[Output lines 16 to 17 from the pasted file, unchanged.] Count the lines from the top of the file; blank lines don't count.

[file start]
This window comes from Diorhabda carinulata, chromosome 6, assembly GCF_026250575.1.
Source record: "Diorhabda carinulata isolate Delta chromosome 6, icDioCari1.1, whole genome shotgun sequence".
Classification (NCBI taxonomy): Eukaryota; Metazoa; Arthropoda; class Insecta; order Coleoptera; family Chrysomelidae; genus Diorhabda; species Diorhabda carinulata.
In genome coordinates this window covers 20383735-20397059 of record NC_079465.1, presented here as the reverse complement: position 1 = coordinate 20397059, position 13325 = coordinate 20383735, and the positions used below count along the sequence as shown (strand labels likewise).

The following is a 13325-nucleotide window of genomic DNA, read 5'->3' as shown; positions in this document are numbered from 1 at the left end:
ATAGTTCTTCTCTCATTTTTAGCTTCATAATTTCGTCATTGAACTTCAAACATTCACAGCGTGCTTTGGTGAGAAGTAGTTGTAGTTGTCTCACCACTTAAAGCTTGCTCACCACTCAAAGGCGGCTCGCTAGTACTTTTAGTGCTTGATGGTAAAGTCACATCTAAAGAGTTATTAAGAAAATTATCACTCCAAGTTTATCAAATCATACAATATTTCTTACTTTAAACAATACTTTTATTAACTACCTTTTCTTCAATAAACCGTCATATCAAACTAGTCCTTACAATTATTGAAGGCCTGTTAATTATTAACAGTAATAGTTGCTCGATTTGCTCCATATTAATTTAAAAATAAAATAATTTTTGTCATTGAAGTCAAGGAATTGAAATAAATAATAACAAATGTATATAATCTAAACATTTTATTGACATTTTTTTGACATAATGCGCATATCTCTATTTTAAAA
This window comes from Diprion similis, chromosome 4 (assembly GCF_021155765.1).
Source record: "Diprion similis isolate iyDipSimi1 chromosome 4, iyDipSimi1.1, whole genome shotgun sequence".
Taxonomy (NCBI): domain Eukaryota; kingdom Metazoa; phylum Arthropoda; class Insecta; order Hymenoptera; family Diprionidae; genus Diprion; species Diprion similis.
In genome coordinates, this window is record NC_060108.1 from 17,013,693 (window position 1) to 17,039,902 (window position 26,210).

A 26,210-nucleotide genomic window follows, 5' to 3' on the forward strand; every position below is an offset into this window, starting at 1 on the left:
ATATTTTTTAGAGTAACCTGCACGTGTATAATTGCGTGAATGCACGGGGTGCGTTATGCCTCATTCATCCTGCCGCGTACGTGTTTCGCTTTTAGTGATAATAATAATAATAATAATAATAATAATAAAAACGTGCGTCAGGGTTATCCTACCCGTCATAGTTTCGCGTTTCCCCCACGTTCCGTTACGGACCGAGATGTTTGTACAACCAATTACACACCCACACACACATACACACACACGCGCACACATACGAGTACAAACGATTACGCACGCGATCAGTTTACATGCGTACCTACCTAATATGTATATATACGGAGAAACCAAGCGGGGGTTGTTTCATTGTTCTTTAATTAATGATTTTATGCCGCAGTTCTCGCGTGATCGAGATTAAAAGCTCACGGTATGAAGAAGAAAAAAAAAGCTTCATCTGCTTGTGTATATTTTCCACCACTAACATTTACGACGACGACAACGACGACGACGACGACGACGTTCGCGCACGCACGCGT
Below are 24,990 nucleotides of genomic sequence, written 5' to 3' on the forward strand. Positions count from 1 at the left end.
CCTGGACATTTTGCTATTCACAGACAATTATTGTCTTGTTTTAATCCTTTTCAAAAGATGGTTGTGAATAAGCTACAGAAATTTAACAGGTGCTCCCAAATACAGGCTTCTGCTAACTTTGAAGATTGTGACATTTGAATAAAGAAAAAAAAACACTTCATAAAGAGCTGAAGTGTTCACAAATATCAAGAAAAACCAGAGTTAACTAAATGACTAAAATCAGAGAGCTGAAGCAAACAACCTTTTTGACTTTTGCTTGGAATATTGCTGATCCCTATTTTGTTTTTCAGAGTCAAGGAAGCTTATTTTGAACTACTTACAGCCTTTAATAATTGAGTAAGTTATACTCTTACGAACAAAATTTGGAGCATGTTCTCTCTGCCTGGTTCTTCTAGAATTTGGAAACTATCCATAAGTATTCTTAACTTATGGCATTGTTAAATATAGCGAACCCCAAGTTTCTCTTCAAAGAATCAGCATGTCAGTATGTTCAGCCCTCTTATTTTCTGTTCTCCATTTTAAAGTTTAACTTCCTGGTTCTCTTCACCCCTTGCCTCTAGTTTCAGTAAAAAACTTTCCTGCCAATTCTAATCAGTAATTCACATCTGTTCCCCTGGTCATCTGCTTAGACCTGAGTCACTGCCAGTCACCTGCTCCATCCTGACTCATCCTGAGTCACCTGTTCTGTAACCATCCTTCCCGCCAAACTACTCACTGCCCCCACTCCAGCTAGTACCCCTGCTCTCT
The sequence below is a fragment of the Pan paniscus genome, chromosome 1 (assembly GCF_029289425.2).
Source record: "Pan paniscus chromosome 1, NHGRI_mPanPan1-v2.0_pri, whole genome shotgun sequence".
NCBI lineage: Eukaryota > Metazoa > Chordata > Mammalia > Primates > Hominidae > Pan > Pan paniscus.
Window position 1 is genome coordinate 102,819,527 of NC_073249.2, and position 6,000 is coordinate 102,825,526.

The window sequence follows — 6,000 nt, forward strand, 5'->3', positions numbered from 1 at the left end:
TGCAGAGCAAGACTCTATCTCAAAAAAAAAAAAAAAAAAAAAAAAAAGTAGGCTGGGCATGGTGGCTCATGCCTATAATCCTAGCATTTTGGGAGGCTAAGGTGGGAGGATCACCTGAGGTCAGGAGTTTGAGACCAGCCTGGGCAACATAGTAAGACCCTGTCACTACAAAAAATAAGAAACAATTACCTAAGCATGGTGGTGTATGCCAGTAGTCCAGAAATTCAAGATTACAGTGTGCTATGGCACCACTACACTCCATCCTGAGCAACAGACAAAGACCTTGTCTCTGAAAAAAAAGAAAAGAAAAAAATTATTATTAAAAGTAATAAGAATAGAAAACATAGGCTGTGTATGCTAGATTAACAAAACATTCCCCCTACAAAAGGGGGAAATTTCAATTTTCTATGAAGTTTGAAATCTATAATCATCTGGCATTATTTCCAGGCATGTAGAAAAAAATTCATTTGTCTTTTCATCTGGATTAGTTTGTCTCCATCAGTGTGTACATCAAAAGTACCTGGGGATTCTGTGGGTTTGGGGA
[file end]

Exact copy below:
Source record: "Pan paniscus chromosome 1, NHGRI_mPanPan1-v2.0_pri, whole genome shotgun sequence".
NCBI lineage: Eukaryota > Metazoa > Chordata > Mammalia > Primates > Hominidae > Pan > Pan paniscus.